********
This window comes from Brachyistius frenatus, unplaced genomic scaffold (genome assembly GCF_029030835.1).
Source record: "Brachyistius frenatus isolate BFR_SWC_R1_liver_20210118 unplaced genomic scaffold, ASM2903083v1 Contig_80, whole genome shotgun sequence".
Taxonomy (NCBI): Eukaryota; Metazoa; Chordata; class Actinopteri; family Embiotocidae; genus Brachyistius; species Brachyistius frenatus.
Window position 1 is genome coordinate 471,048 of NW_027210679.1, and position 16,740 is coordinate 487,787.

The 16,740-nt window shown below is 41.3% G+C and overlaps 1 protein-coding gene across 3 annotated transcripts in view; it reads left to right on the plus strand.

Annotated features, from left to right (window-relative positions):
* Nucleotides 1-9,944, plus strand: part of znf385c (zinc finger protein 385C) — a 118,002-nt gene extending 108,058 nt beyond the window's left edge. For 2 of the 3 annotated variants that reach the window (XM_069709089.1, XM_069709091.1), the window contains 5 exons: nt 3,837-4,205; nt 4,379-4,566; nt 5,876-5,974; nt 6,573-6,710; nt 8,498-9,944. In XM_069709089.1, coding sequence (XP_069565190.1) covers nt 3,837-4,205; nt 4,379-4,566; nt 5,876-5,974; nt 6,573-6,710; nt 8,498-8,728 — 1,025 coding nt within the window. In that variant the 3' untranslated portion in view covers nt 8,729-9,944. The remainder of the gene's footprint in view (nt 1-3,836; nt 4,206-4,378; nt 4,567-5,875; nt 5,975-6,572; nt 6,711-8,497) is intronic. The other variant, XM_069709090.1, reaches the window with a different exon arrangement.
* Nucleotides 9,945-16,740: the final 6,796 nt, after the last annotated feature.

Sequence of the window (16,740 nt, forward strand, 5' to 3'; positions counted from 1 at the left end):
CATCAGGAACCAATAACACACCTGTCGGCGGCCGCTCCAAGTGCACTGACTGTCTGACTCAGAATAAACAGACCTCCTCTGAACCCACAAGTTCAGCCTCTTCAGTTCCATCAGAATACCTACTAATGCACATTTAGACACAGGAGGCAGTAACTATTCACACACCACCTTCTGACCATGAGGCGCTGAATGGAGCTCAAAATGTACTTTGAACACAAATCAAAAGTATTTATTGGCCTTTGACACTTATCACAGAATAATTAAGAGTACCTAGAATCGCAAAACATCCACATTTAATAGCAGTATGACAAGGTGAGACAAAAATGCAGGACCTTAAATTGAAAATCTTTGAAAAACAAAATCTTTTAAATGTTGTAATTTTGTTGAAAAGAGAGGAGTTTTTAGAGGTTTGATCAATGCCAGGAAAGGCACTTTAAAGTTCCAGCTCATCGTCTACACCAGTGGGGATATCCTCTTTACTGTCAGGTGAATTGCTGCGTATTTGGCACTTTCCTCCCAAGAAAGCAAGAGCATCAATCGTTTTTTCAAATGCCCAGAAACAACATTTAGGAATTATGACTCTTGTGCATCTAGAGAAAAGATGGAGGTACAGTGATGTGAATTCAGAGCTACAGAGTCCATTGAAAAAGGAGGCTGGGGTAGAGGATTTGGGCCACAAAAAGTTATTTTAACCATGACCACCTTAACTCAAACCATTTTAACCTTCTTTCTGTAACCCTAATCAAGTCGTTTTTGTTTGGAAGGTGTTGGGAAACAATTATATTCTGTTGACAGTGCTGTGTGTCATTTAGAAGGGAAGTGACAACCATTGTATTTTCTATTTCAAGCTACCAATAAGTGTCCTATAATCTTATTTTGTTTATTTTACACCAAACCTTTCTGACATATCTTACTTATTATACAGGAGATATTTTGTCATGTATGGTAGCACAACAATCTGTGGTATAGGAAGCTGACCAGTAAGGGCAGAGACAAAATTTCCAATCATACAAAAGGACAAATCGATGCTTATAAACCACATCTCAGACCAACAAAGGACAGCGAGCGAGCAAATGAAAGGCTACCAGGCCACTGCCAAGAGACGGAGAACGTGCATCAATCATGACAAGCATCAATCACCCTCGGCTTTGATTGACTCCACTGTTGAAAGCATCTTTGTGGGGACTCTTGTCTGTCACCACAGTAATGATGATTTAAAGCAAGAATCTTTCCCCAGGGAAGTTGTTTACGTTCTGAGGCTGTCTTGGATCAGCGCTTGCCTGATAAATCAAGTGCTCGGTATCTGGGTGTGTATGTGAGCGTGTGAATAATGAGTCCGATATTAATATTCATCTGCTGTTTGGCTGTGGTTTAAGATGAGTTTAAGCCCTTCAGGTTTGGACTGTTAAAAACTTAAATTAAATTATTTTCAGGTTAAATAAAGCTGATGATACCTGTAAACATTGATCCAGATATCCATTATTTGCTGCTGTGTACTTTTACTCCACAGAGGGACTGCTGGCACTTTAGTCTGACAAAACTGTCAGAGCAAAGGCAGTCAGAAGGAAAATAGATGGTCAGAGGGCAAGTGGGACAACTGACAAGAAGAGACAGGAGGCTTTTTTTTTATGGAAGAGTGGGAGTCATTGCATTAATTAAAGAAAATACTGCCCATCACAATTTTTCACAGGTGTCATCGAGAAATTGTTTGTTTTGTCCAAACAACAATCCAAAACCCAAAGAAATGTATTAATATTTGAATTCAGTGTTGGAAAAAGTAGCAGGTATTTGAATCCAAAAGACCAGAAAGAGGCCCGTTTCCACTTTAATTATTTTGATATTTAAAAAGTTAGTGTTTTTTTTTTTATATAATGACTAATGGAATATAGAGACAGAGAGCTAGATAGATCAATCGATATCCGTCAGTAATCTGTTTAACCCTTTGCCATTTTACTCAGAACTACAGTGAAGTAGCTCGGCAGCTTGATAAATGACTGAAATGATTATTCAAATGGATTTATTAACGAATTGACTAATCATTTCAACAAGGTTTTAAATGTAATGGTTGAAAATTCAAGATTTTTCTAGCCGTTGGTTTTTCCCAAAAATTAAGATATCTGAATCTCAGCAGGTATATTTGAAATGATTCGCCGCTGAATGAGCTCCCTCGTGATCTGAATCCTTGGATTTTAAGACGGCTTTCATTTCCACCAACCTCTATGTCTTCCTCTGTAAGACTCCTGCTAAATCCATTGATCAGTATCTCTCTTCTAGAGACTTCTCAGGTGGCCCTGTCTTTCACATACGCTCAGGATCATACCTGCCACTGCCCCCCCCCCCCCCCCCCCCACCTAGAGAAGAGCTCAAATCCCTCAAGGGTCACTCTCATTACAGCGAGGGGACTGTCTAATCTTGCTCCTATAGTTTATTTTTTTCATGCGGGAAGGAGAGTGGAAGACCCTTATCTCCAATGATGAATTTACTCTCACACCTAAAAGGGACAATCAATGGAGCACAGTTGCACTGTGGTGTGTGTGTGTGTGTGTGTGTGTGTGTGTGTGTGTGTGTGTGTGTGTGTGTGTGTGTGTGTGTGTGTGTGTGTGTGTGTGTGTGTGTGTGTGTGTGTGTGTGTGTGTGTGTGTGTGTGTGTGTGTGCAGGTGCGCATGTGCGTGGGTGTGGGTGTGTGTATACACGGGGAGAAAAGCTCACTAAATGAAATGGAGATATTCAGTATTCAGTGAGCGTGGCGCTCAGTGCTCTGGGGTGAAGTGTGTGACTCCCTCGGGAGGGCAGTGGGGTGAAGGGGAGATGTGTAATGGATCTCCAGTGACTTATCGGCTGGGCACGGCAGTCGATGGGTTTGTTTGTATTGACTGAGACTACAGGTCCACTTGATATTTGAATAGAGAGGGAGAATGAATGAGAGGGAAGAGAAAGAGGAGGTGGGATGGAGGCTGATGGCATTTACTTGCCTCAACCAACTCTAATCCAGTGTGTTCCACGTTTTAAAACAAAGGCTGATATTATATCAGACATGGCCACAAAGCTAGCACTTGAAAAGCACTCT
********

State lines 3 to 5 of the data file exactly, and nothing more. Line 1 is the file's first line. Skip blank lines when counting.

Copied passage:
Taxonomy (NCBI): Eukaryota; Metazoa; Chordata; class Actinopteri; family Embiotocidae; genus Brachyistius; species Brachyistius frenatus.
Window position 1 is genome coordinate 471,048 of NW_027210679.1, and position 16,740 is coordinate 487,787.

The 16,740-nt window shown below is 41.3% G+C and overlaps 1 protein-coding gene across 3 annotated transcripts in view; it reads left to right on the plus strand.